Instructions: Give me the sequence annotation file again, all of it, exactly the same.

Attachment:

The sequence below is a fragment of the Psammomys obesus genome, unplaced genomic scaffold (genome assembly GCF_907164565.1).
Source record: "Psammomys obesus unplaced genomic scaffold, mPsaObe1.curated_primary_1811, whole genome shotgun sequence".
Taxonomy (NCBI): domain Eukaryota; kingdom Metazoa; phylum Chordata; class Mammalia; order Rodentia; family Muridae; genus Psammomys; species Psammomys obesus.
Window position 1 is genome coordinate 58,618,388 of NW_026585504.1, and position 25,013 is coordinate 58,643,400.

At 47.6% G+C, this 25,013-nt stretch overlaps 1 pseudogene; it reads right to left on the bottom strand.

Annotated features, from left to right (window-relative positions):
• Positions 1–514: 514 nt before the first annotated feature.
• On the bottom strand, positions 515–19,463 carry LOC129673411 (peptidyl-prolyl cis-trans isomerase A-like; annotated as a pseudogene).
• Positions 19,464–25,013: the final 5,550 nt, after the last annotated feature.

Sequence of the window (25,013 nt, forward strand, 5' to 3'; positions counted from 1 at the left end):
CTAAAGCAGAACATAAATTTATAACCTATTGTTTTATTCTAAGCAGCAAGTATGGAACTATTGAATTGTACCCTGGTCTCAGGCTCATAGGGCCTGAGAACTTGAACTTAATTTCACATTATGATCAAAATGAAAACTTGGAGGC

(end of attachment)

The sequence below is a fragment of the Psammomys obesus genome, unplaced genomic scaffold (genome assembly GCF_907164565.1).
Source record: "Psammomys obesus unplaced genomic scaffold, mPsaObe1.curated_primary_1811, whole genome shotgun sequence".
Taxonomy (NCBI): domain Eukaryota; kingdom Metazoa; phylum Chordata; class Mammalia; order Rodentia; family Muridae; genus Psammomys; species Psammomys obesus.
Window position 1 is genome coordinate 58,618,388 of NW_026585504.1, and position 25,013 is coordinate 58,643,400.

At 47.6% G+C, this 25,013-nt stretch overlaps 1 pseudogene; it reads right to left on the bottom strand.

Annotated features, from left to right (window-relative positions):
• Positions 1–514: 514 nt before the first annotated feature.
• On the bottom strand, positions 515–19,463 carry LOC129673411 (peptidyl-prolyl cis-trans isomerase A-like; annotated as a pseudogene).
• Positions 19,464–25,013: the final 5,550 nt, after the last annotated feature.

Sequence of the window (25,013 nt, forward strand, 5' to 3'; positions counted from 1 at the left end):
CTAAAGCAGAACATAAATTTATAACCTATTGTTTTATTCTAAGCAGCAAGTATGGAACTATTGAATTGTACCCTGGTCTCAGGCTCATAGGGCCTGAGAACTTGAACTTAATTTCACATTATGATCAAAATGAAAACTTGGAGGC